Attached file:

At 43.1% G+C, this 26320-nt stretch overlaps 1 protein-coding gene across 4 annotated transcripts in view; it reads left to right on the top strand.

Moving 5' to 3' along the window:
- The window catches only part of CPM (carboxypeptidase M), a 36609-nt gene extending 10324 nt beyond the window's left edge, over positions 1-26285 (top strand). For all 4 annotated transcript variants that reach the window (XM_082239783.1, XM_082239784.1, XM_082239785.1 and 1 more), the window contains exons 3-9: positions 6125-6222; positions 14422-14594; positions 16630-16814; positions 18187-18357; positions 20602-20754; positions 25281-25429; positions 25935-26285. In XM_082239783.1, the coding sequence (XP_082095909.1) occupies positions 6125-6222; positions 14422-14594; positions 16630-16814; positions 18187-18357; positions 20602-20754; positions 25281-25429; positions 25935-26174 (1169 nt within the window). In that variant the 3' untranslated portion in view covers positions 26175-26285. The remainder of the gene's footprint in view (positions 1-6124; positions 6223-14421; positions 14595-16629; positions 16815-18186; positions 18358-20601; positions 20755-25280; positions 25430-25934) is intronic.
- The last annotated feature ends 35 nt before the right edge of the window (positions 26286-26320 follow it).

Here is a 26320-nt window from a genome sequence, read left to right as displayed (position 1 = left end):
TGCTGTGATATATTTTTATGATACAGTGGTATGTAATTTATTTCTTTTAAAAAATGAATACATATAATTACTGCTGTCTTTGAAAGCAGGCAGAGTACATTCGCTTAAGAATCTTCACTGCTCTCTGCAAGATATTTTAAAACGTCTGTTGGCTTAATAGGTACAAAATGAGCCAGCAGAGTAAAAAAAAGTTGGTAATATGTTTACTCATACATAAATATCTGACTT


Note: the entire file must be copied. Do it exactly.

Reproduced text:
At 43.1% G+C, this 26320-nt stretch overlaps 1 protein-coding gene across 4 annotated transcripts in view; it reads left to right on the top strand.

Moving 5' to 3' along the window:
- The window catches only part of CPM (carboxypeptidase M), a 36609-nt gene extending 10324 nt beyond the window's left edge, over positions 1-26285 (top strand). For all 4 annotated transcript variants that reach the window (XM_082239783.1, XM_082239784.1, XM_082239785.1 and 1 more), the window contains exons 3-9: positions 6125-6222; positions 14422-14594; positions 16630-16814; positions 18187-18357; positions 20602-20754; positions 25281-25429; positions 25935-26285. In XM_082239783.1, the coding sequence (XP_082095909.1) occupies positions 6125-6222; positions 14422-14594; positions 16630-16814; positions 18187-18357; positions 20602-20754; positions 25281-25429; positions 25935-26174 (1169 nt within the window). In that variant the 3' untranslated portion in view covers positions 26175-26285. The remainder of the gene's footprint in view (positions 1-6124; positions 6223-14421; positions 14595-16629; positions 16815-18186; positions 18358-20601; positions 20755-25280; positions 25430-25934) is intronic.
- The last annotated feature ends 35 nt before the right edge of the window (positions 26286-26320 follow it).

Here is a 26320-nt window from a genome sequence, read left to right as displayed (position 1 = left end):
TGCTGTGATATATTTTTATGATACAGTGGTATGTAATTTATTTCTTTTAAAAAATGAATACATATAATTACTGCTGTCTTTGAAAGCAGGCAGAGTACATTCGCTTAAGAATCTTCACTGCTCTCTGCAAGATATTTTAAAACGTCTGTTGGCTTAATAGGTACAAAATGAGCCAGCAGAGTAAAAAAAAGTTGGTAATATGTTTACTCATACATAAATATCTGACTT